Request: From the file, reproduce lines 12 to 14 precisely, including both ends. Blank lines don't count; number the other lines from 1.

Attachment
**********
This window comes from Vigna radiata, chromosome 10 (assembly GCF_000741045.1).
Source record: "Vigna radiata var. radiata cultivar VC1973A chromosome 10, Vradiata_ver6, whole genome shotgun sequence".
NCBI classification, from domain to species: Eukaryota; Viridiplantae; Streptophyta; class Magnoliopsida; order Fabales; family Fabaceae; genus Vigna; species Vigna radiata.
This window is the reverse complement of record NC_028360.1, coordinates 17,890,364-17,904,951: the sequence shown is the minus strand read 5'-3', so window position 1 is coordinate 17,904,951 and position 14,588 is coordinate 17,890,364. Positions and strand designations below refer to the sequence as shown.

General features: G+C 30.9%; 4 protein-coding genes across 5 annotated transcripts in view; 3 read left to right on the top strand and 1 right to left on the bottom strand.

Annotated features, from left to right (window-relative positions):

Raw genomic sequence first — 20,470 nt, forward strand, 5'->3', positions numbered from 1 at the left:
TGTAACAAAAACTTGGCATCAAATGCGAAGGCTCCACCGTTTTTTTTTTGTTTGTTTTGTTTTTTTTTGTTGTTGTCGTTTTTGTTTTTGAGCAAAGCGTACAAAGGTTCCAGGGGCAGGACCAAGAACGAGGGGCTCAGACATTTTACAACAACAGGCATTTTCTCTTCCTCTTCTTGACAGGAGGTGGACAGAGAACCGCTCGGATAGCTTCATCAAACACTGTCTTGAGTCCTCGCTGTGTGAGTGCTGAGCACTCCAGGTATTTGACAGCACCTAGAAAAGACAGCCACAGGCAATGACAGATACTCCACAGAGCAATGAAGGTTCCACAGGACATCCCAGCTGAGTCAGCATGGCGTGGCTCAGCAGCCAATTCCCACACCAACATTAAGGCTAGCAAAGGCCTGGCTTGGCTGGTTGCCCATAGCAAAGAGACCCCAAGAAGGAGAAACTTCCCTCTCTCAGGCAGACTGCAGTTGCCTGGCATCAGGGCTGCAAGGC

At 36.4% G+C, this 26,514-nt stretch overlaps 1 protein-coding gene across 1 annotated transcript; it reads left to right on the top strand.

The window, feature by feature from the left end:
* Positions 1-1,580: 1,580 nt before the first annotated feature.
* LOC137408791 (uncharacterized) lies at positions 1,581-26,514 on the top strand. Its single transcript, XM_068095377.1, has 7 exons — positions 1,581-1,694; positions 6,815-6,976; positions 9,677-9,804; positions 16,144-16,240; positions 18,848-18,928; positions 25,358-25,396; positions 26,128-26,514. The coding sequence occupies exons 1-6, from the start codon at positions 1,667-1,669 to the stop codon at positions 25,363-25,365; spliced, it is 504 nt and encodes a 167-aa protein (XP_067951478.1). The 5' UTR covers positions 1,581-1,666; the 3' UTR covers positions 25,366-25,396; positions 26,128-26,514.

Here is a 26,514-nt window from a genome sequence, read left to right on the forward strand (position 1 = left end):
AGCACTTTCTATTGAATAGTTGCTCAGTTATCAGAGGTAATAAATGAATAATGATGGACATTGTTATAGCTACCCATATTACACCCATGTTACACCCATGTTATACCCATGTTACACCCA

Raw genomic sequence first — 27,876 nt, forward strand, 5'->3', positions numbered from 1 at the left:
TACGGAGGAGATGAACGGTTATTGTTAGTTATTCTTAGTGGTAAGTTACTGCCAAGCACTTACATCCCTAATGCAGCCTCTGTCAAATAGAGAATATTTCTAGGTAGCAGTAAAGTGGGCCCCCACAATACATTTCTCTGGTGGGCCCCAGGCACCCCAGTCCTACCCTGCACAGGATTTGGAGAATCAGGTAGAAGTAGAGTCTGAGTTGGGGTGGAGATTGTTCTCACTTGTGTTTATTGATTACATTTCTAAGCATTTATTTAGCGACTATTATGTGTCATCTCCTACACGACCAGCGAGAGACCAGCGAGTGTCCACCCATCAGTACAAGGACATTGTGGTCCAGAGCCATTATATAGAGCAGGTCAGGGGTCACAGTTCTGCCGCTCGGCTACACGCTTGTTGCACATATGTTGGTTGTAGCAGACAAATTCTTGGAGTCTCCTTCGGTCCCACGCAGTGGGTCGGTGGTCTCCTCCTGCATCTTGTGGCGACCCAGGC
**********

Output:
* LOC137408791 (uncharacterized) lies at positions 1,581-26,514 on the top strand. Its single transcript, XM_068095377.1, has 7 exons — positions 1,581-1,694; positions 6,815-6,976; positions 9,677-9,804; positions 16,144-16,240; positions 18,848-18,928; positions 25,358-25,396; positions 26,128-26,514. The coding sequence occupies exons 1-6, from the start codon at positions 1,667-1,669 to the stop codon at positions 25,363-25,365; spliced, it is 504 nt and encodes a 167-aa protein (XP_067951478.1). The 5' UTR covers positions 1,581-1,666; the 3' UTR covers positions 25,366-25,396; positions 26,128-26,514.

Here is a 26,514-nt window from a genome sequence, read left to right on the forward strand (position 1 = left end):
AGCACTTTCTATTGAATAGTTGCTCAGTTATCAGAGGTAATAAATGAATAATGATGGACATTGTTATAGCTACCCATATTACACCCATGTTACACCCATGTTATACCCATGTTACACCCA